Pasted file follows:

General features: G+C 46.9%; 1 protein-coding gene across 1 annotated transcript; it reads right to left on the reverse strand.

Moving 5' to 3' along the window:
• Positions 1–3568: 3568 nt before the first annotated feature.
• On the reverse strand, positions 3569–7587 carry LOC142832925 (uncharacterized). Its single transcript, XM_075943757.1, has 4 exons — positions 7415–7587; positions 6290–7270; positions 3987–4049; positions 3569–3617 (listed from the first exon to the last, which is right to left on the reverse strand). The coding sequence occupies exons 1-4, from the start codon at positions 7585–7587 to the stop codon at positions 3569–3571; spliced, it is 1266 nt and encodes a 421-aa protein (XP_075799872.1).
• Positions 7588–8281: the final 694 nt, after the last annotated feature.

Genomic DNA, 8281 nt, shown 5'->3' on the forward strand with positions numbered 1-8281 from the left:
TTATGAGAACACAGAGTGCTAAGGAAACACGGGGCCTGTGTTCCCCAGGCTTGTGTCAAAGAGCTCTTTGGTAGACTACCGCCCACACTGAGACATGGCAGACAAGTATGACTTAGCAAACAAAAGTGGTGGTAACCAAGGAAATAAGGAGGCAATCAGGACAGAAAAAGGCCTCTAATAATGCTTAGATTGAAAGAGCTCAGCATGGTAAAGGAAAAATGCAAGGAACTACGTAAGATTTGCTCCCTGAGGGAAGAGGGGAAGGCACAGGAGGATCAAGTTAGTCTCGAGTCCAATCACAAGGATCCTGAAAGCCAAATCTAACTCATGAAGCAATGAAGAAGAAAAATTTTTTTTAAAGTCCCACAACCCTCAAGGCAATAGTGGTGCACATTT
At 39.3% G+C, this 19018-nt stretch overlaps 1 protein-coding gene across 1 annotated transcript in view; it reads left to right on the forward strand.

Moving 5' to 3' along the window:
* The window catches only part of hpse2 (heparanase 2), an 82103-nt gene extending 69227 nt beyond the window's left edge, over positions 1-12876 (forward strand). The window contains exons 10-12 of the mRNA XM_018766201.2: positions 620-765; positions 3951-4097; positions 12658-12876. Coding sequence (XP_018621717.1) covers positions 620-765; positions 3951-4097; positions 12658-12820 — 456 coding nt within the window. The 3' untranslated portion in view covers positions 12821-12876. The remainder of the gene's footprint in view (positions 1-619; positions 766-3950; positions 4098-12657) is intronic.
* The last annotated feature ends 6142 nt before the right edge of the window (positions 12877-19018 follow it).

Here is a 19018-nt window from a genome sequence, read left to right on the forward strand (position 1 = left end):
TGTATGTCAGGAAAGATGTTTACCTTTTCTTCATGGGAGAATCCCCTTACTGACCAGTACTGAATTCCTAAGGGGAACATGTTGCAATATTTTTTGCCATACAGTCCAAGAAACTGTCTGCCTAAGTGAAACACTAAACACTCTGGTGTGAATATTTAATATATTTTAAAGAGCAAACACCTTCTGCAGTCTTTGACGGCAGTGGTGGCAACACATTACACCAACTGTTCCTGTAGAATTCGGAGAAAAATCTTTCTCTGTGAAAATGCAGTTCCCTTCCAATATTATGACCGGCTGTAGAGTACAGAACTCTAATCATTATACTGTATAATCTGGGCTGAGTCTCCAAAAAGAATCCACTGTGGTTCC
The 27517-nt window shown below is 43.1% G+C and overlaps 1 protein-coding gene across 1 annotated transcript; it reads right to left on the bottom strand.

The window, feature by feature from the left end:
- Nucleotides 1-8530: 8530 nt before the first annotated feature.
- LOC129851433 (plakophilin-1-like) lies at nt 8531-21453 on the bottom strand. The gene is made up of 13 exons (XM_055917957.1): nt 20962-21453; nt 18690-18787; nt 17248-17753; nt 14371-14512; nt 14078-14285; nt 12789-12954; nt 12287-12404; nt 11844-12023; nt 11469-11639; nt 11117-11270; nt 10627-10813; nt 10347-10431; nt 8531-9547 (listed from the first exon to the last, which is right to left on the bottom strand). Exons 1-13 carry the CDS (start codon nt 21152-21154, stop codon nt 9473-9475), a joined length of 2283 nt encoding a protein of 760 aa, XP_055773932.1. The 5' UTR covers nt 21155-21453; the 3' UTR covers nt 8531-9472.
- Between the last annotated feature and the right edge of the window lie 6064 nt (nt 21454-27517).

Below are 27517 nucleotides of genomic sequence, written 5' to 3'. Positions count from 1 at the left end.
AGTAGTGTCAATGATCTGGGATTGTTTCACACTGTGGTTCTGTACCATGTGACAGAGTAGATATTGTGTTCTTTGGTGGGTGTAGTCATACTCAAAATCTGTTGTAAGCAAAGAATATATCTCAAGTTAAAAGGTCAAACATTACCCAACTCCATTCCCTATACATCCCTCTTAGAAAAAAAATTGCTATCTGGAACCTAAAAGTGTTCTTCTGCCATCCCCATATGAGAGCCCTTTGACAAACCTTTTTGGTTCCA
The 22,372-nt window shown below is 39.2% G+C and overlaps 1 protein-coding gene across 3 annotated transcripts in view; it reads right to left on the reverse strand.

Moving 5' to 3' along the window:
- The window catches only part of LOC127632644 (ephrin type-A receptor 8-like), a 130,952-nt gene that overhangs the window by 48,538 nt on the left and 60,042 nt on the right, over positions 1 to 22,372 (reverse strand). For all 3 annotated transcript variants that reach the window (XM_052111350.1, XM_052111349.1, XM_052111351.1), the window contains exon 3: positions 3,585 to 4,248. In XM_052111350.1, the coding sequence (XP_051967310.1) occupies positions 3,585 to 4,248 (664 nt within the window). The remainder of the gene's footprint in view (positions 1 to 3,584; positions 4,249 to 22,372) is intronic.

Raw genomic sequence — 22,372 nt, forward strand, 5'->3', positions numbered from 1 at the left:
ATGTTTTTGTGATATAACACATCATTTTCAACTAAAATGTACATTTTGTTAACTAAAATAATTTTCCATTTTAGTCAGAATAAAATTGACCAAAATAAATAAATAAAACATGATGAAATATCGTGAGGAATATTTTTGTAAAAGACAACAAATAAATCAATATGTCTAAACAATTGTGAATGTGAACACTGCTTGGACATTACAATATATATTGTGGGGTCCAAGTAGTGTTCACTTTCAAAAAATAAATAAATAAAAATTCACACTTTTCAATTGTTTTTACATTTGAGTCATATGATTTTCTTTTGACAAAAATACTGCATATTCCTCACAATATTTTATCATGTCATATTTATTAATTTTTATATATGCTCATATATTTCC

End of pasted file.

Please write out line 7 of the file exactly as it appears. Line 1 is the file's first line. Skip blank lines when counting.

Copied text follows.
TTATGAGAACACAGAGTGCTAAGGAAACACGGGGCCTGTGTTCCCCAGGCTTGTGTCAAAGAGCTCTTTGGTAGACTACCGCCCACACTGAGACATGGCAGACAAGTATGACTTAGCAAACAAAAGTGGTGGTAACCAAGGAAATAAGGAGGCAATCAGGACAGAAAAAGGCCTCTAATAATGCTTAGATTGAAAGAGCTCAGCATGGTAAAGGAAAAATGCAAGGAACTACGTAAGATTTGCTCCCTGAGGGAAGAGGGGAAGGCACAGGAGGATCAAGTTAGTCTCGAGTCCAATCACAAGGATCCTGAAAGCCAAATCTAACTCATGAAGCAATGAAGAAGAAAAATTTTTTTTAAAGTCCCACAACCCTCAAGGCAATAGTGGTGCACATTT